MySQL has supported covering indexes for a while, but PostgreSQL has only added this capability recently. A covering index means that you don't have to read data from the underlying table if you only need columns that are included in the index (since all of the data is in the index).

Ultimately with databases, the key is limiting the amount of time wasted waiting for the disk. If you can cut down on the number of disk blocks you need to fetch to fulfil a query, you win! There are lots of things like these that databases do to try and get better performance (some doing more, some doing less, and some that involve trade-offs) and they're often quite reasonable to understand.

Some benchmarks put MySQL 5.7 at 645k QPS [1] and if you're using the MySQL memcache plugin [2] then you got well over 1m QPS [3]. Update performance is up to 100k QPS as well [4]. Note that in these benchmarks they are using some expensive hardware (40 core ht).

[1] http://dimitrik.free.fr/blog/archives/2014/09/indeed-mysql-5...

[2] http://dev.mysql.com/doc/refman/5.6/en/innodb-memcached.html

[3] http://dimitrik.free.fr/blog/archives/2013/11/mysql-performa...

[4] http://dimitrik.free.fr/blog/archives/2014/11/mysql-performa...

Even if the hardware was the same, it's entirely meaningless to compare numbers from two different benchmarks performing different workloads.

I totally agree that benchmarks with different parameters are fairly meaningless. Was just trying to give people a ballpark figure in reply to the question about how to 2 compare with benchmarks; even if they are not equivalent.

One interesting point about this is that the PostgreSQL benchmark tops out at 8 users whereas the MySQL ones start around 8 users and go up from there. Right at the 8 user point, both SQL engines are within the same range, just under 100k QPS on read; with the hardware (# of cores) not changing this value much, as well as the MySQL version 5.5-5.7 not having any effect either. That seems like a limit that these 2 SQL engines (PostgreSQL & MySQL) are hitting; most likely from parsing the SQL. Thus the only way to improve single threaded performance is to use something other than SQL; like the memcache protocol.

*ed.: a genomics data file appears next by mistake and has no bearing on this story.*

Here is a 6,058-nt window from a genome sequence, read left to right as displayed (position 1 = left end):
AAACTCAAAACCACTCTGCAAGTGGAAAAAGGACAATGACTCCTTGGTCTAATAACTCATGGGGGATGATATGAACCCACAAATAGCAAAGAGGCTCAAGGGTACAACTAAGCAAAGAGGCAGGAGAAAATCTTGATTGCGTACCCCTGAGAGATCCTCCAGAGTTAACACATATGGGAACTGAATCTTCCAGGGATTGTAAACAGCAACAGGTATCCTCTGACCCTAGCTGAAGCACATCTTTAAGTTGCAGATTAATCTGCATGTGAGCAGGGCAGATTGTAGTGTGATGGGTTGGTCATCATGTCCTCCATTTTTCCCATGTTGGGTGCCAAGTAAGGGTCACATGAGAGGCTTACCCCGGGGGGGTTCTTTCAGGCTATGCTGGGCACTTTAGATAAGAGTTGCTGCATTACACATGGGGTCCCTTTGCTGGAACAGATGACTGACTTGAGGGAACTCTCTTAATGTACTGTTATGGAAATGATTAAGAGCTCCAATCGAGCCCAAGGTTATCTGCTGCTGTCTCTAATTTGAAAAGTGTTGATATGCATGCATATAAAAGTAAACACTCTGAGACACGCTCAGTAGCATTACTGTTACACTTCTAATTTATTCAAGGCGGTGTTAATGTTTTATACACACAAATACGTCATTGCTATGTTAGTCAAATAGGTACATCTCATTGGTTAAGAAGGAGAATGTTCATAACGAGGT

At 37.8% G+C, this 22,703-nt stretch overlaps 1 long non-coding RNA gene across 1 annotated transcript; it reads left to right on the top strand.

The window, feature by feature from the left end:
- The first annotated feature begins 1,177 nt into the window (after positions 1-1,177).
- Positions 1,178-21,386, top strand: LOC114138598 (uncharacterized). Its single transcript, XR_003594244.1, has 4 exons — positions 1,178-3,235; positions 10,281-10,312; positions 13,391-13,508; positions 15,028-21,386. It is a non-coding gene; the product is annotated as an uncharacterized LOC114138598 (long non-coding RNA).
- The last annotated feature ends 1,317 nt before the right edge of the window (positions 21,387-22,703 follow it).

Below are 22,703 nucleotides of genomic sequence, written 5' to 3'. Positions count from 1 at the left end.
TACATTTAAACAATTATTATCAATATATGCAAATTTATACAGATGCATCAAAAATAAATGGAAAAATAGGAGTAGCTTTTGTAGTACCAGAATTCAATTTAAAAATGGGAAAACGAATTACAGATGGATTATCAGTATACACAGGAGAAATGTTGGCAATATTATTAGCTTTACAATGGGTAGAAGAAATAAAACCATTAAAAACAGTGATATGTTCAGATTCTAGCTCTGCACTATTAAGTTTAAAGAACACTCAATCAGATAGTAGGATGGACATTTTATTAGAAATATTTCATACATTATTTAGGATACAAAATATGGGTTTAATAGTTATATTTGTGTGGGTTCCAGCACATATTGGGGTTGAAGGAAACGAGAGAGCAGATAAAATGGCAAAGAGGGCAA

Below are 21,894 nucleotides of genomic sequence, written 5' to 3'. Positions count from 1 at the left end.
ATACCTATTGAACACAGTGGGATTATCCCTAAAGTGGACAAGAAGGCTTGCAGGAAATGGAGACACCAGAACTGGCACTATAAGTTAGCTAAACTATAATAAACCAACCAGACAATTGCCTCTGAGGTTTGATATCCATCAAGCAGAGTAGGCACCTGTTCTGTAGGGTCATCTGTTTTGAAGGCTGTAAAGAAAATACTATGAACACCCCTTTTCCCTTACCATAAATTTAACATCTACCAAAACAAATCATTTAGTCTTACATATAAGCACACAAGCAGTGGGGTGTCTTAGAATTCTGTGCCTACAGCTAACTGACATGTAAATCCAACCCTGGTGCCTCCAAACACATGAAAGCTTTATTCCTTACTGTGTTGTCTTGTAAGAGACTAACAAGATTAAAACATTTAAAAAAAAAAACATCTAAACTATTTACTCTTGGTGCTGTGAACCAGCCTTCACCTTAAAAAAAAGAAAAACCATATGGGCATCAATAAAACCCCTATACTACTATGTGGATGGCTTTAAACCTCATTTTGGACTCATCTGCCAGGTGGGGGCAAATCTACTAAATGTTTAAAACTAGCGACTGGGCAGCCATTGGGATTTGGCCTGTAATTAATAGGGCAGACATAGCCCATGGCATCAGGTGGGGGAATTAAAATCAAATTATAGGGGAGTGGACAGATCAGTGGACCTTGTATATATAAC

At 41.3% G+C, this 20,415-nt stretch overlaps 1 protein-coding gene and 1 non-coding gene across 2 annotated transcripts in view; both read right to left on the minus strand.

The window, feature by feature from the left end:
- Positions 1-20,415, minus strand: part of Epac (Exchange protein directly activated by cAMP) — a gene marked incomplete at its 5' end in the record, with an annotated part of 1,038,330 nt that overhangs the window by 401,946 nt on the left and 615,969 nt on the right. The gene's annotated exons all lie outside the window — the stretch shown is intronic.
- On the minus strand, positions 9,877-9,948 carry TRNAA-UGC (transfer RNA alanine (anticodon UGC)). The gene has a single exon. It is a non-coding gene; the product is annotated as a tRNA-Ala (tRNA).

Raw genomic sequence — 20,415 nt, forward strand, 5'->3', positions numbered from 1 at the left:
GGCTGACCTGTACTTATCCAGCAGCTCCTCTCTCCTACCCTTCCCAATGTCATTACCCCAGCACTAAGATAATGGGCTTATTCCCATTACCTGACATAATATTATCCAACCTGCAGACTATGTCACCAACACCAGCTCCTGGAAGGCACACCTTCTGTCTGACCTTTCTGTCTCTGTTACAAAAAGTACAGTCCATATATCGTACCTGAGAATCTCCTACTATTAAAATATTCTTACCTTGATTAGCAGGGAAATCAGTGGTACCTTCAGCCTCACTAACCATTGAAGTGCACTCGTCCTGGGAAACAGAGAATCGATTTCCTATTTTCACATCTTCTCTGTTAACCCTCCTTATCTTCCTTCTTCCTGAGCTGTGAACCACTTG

Link to the benchmarking tool they used: https://launchpad.net/sysbench. Also a guide on how to use it: http://wiki.mikejung.biz/Benchmarking#sysbench

IMHO the assumption that parsing the SQL is the bottleneck here is unfounded - I'd like to see some analysis supporting that first. The queries used in those benchmarks are extremely trivial, and there are far more expensive operations involved. I don't think it can be deduced from comparison of two quite different benchmarks (different workloads, different dataset sizes, different hardware, ...)

Also, relational databases are general-purpose query engines, not caching solutions like memcached, with very limited set of commands. It might be possible to invent a more efficient binary protocol to send queries/receive results, but then you still have things like optimization, planning, permission checks, ... that are usually more expensive than parsing the data.

It's almost certainly not SQL parsing that is introducing a serial component and an upper bound on parallelism. Actually, that is a task that is almost perfectly parallelizable. Parsing has no serial component, planning may have one if you somehow need locks on shared data structures needed for plan optimization.

MySQL and Postgresql are insanely different. To a point that it's uninteresting to compare them. MySQL is a keystore with an SQL frontend, which eventually got ACID features bolted on. Postgresql is a full-fledged RDBMS that eventually got refactored with performance in mind. While the end goal seems the same, the results are really different.

All of this text to say something which I think is common knowledge and is found interspersed in the comments here. For any kind of moderately complex query, Postgresql will eat Mysql's lunch. For any kind of concurrent locking, highly parallel, use case, Postgresql is much faster and/or safer. For any kind of very simple query, Mysql will eat Postgresql's lunch. It's a result of different upbringings.